The reasoning behind the no-texting law is clear: Distracted driving causes, at best, fender-benders. At worst, it’s a killer. Distracted driving claimed 3,166 lives in 2017,

according to the most recent statistics from the National Highway Traffic Safety Administration.

Distracted driving is any activity that diverts attention from driving, including talking or texting on your phone, eating and drinking, talking to people in your vehicle, fiddling with the stereo, entertainment or navigation system — anything that takes your attention away from the task of safe driving.

Texting, according to the NHTSA, is the “most alarming distraction. Sending or reading a text takes your eyes off the road for 5 seconds. At 55 mph, that's like driving the length of an entire football field with your eyes closed.”

Talking on the phone is not against the law in Avon, but drivers were slow to look up and proceed with the rest of the traffic when the light turned green on the morning West Life monitored them.

"When you're sitting at a traffic light that turns green and nobody moves, it's usually because someone is up there doing something on their phone," Bosley said. "Our traffic lights are timed for at least 10 to 12 cars to go through it, but when only two or three cars are making it through the light during a cycle time, there's a problem."

The morning of Aug. 1, a West Life reporter spent an hour at each of Avon’s two busiest intersections, State Route 83 and Detroit Road, and Nagel and Detroit roads.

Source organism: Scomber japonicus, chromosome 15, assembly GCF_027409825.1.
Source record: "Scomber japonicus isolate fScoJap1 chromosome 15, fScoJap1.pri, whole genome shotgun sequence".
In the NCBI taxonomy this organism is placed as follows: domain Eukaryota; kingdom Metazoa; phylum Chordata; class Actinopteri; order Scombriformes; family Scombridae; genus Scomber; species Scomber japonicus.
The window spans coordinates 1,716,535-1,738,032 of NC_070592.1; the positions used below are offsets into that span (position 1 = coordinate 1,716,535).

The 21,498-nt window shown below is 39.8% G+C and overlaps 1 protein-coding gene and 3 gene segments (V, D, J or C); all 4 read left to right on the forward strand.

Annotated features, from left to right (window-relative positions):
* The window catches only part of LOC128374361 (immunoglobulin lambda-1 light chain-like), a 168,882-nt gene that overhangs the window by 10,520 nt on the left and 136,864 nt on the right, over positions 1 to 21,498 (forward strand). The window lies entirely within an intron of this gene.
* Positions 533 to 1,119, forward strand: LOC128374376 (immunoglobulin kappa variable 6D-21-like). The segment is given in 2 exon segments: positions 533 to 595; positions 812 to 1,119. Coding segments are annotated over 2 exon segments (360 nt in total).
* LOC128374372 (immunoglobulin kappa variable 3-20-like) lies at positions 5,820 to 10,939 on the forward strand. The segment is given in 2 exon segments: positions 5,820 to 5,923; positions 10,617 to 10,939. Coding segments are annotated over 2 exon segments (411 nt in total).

Whether stopped at a traffic light or whipping the car around the corner with one hand on the steering wheel, drivers of about every fourth or fifth car were holding a phone up to their ear, talking or looking down in their lap for extended periods of time.

That was the case for a woman driving a van with a child in the passenger seat, the driver of a large dump truck at Nagel and Detroit, a police officer at Detroit and State Route 83 and a man driving a pickup truck south on Nagel — a road crowded with construction and traffic congestion.

With students returning to school this month, drivers have more reason to keep both hands on the wheel and eyes on the road, not on their phones, Bosley said.

"When someone is sitting in their car doing something on their phone, it seriously impedes the flow of traffic and causes congestion," he said. "From another standpoint, it causes danger and could cause harm to others on the road.

"We applaud people for their ability to multitask, but a vehicle is not the place to do it," he said.

Avon Law Director John Gasior believes Avon's no-texting law is a good start.

"I just don't know if it's changed anything," he said. "If you have to buckle up and put a seat belt on to drive, that means you're already doing a serious thing and you should pay more attention. Anything can happen, and when it does, it can change someone's life forever."

There are also driving laws regarding time and attention while behind the wheel (like putting information into your GPS while driving), but Gasior believes that like the city's no-texting law, most people don't know they exist.

"Maybe the answer is change the technology on a vehicle so it stops or won't let people continue to drive it if they're doing something else than driving it,” Gasior said. “If police aren't issuing a citation when people are caught texting while driving, but given a stern warning, it hopefully gets people to start changing their behavior. It should be both hands on the wheel."

Contact this reporter at msakal@westlifenews.com or 440-871-5797.